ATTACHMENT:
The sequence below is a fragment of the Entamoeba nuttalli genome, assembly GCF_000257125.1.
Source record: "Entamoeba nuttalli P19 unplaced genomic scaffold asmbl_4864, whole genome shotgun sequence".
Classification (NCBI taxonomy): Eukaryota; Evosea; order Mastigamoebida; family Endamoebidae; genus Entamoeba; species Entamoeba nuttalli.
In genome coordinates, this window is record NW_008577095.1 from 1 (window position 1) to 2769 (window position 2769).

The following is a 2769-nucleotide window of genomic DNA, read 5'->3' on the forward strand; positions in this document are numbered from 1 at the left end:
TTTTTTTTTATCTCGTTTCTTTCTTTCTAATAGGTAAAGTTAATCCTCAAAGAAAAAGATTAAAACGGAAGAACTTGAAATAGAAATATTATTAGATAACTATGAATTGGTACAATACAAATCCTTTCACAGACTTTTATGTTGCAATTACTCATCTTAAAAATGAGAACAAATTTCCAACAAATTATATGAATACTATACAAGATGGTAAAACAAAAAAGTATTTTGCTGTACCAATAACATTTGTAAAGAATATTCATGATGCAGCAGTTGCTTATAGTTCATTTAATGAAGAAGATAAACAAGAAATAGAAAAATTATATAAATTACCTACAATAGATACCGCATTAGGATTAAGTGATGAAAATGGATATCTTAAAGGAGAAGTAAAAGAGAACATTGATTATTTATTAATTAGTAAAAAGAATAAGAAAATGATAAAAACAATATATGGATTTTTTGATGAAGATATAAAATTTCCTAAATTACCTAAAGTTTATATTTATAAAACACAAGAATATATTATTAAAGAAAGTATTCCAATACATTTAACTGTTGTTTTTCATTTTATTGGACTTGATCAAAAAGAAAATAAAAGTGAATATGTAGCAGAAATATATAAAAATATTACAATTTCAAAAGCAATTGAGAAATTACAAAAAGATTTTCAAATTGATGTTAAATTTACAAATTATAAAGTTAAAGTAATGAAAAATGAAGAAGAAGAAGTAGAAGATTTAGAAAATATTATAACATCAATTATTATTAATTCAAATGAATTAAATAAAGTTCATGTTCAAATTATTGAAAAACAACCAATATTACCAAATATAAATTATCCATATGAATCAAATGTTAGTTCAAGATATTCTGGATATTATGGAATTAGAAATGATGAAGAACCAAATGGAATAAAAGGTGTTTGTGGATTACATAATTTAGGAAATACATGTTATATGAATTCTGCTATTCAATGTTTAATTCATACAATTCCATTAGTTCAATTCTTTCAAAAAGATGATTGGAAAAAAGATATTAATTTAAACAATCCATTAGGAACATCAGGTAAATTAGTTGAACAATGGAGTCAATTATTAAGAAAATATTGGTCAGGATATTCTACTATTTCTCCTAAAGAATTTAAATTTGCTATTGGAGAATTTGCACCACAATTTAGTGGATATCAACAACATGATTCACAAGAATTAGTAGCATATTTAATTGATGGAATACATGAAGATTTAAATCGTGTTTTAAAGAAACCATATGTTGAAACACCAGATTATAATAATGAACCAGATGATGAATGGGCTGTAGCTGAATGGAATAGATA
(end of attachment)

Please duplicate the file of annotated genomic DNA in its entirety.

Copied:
The sequence below is a fragment of the Entamoeba nuttalli genome, assembly GCF_000257125.1.
Source record: "Entamoeba nuttalli P19 unplaced genomic scaffold asmbl_4864, whole genome shotgun sequence".
Classification (NCBI taxonomy): Eukaryota; Evosea; order Mastigamoebida; family Endamoebidae; genus Entamoeba; species Entamoeba nuttalli.
In genome coordinates, this window is record NW_008577095.1 from 1 (window position 1) to 2769 (window position 2769).

The following is a 2769-nucleotide window of genomic DNA, read 5'->3' on the forward strand; positions in this document are numbered from 1 at the left end:
TTTTTTTTTATCTCGTTTCTTTCTTTCTAATAGGTAAAGTTAATCCTCAAAGAAAAAGATTAAAACGGAAGAACTTGAAATAGAAATATTATTAGATAACTATGAATTGGTACAATACAAATCCTTTCACAGACTTTTATGTTGCAATTACTCATCTTAAAAATGAGAACAAATTTCCAACAAATTATATGAATACTATACAAGATGGTAAAACAAAAAAGTATTTTGCTGTACCAATAACATTTGTAAAGAATATTCATGATGCAGCAGTTGCTTATAGTTCATTTAATGAAGAAGATAAACAAGAAATAGAAAAATTATATAAATTACCTACAATAGATACCGCATTAGGATTAAGTGATGAAAATGGATATCTTAAAGGAGAAGTAAAAGAGAACATTGATTATTTATTAATTAGTAAAAAGAATAAGAAAATGATAAAAACAATATATGGATTTTTTGATGAAGATATAAAATTTCCTAAATTACCTAAAGTTTATATTTATAAAACACAAGAATATATTATTAAAGAAAGTATTCCAATACATTTAACTGTTGTTTTTCATTTTATTGGACTTGATCAAAAAGAAAATAAAAGTGAATATGTAGCAGAAATATATAAAAATATTACAATTTCAAAAGCAATTGAGAAATTACAAAAAGATTTTCAAATTGATGTTAAATTTACAAATTATAAAGTTAAAGTAATGAAAAATGAAGAAGAAGAAGTAGAAGATTTAGAAAATATTATAACATCAATTATTATTAATTCAAATGAATTAAATAAAGTTCATGTTCAAATTATTGAAAAACAACCAATATTACCAAATATAAATTATCCATATGAATCAAATGTTAGTTCAAGATATTCTGGATATTATGGAATTAGAAATGATGAAGAACCAAATGGAATAAAAGGTGTTTGTGGATTACATAATTTAGGAAATACATGTTATATGAATTCTGCTATTCAATGTTTAATTCATACAATTCCATTAGTTCAATTCTTTCAAAAAGATGATTGGAAAAAAGATATTAATTTAAACAATCCATTAGGAACATCAGGTAAATTAGTTGAACAATGGAGTCAATTATTAAGAAAATATTGGTCAGGATATTCTACTATTTCTCCTAAAGAATTTAAATTTGCTATTGGAGAATTTGCACCACAATTTAGTGGATATCAACAACATGATTCACAAGAATTAGTAGCATATTTAATTGATGGAATACATGAAGATTTAAATCGTGTTTTAAAGAAACCATATGTTGAAACACCAGATTATAATAATGAACCAGATGATGAATGGGCTGTAGCTGAATGGAATAGATA